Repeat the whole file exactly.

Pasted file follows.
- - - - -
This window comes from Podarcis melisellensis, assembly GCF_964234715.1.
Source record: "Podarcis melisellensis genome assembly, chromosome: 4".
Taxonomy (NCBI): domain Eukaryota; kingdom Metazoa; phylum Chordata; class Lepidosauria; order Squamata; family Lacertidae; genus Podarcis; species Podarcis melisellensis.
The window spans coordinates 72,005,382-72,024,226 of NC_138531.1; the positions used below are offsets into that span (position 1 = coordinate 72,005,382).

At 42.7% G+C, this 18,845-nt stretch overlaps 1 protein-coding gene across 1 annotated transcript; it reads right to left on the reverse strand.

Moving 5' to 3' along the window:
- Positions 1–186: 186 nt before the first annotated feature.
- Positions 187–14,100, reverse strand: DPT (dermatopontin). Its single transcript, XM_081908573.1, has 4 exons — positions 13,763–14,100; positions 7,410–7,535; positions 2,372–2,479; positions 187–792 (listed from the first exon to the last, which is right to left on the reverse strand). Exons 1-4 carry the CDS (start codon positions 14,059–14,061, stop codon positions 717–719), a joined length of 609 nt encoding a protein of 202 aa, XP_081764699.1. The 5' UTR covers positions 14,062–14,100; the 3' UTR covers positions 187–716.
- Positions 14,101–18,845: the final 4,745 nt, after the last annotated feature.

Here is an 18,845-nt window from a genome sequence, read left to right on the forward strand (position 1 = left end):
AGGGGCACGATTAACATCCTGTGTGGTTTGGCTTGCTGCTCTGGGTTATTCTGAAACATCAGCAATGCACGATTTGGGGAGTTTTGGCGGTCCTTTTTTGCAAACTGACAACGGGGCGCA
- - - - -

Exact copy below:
This window comes from Podarcis melisellensis, assembly GCF_964234715.1.
Source record: "Podarcis melisellensis genome assembly, chromosome: 4".
Taxonomy (NCBI): domain Eukaryota; kingdom Metazoa; phylum Chordata; class Lepidosauria; order Squamata; family Lacertidae; genus Podarcis; species Podarcis melisellensis.
The window spans coordinates 72,005,382-72,024,226 of NC_138531.1; the positions used below are offsets into that span (position 1 = coordinate 72,005,382).

At 42.7% G+C, this 18,845-nt stretch overlaps 1 protein-coding gene across 1 annotated transcript; it reads right to left on the reverse strand.

Moving 5' to 3' along the window:
- Positions 1–186: 186 nt before the first annotated feature.
- Positions 187–14,100, reverse strand: DPT (dermatopontin). Its single transcript, XM_081908573.1, has 4 exons — positions 13,763–14,100; positions 7,410–7,535; positions 2,372–2,479; positions 187–792 (listed from the first exon to the last, which is right to left on the reverse strand). Exons 1-4 carry the CDS (start codon positions 14,059–14,061, stop codon positions 717–719), a joined length of 609 nt encoding a protein of 202 aa, XP_081764699.1. The 5' UTR covers positions 14,062–14,100; the 3' UTR covers positions 187–716.
- Positions 14,101–18,845: the final 4,745 nt, after the last annotated feature.

Here is an 18,845-nt window from a genome sequence, read left to right on the forward strand (position 1 = left end):
AGGGGCACGATTAACATCCTGTGTGGTTTGGCTTGCTGCTCTGGGTTATTCTGAAACATCAGCAATGCACGATTTGGGGAGTTTTGGCGGTCCTTTTTTGCAAACTGACAACGGGGCGCA